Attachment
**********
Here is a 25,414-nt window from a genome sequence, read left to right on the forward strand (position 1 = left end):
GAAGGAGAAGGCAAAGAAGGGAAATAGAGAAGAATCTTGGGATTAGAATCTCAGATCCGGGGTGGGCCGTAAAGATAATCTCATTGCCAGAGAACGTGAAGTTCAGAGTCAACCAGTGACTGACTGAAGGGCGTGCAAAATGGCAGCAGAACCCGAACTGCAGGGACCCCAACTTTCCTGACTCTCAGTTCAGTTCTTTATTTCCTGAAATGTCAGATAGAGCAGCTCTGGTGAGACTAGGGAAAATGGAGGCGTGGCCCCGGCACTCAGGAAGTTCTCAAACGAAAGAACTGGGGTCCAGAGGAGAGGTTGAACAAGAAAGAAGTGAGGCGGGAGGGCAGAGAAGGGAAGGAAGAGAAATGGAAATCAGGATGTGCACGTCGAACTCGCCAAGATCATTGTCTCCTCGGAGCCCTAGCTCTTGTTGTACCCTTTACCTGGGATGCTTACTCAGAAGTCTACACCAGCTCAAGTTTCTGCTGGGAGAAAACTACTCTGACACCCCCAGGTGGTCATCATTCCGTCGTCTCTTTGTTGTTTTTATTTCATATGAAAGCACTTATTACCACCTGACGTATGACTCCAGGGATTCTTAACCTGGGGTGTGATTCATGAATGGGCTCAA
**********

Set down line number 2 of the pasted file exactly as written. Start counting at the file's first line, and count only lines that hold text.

GAAGGAGAAGGCAAAGAAGGGAAATAGAGAAGAATCTTGGGATTAGAATCTCAGATCCGGGGTGGGCCGTAAAGATAATCTCATTGCCAGAGAACGTGAAGTTCAGAGTCAACCAGTGACTGACTGAAGGGCGTGCAAAATGGCAGCAGAACCCGAACTGCAGGGACCCCAACTTTCCTGACTCTCAGTTCAGTTCTTTATTTCCTGAAATGTCAGATAGAGCAGCTCTGGTGAGACTAGGGAAAATGGAGGCGTGGCCCCGGCACTCAGGAAGTTCTCAAACGAAAGAACTGGGGTCCAGAGGAGAGGTTGAACAAGAAAGAAGTGAGGCGGGAGGGCAGAGAAGGGAAGGAAGAGAAATGGAAATCAGGATGTGCACGTCGAACTCGCCAAGATCATTGTCTCCTCGGAGCCCTAGCTCTTGTTGTACCCTTTACCTGGGATGCTTACTCAGAAGTCTACACCAGCTCAAGTTTCTGCTGGGAGAAAACTACTCTGACACCCCCAGGTGGTCATCATTCCGTCGTCTCTTTGTTGTTTTTATTTCATATGAAAGCACTTATTACCACCTGACGTATGACTCCAGGGATTCTTAACCTGGGGTGTGATTCATGAATGGGCTCAA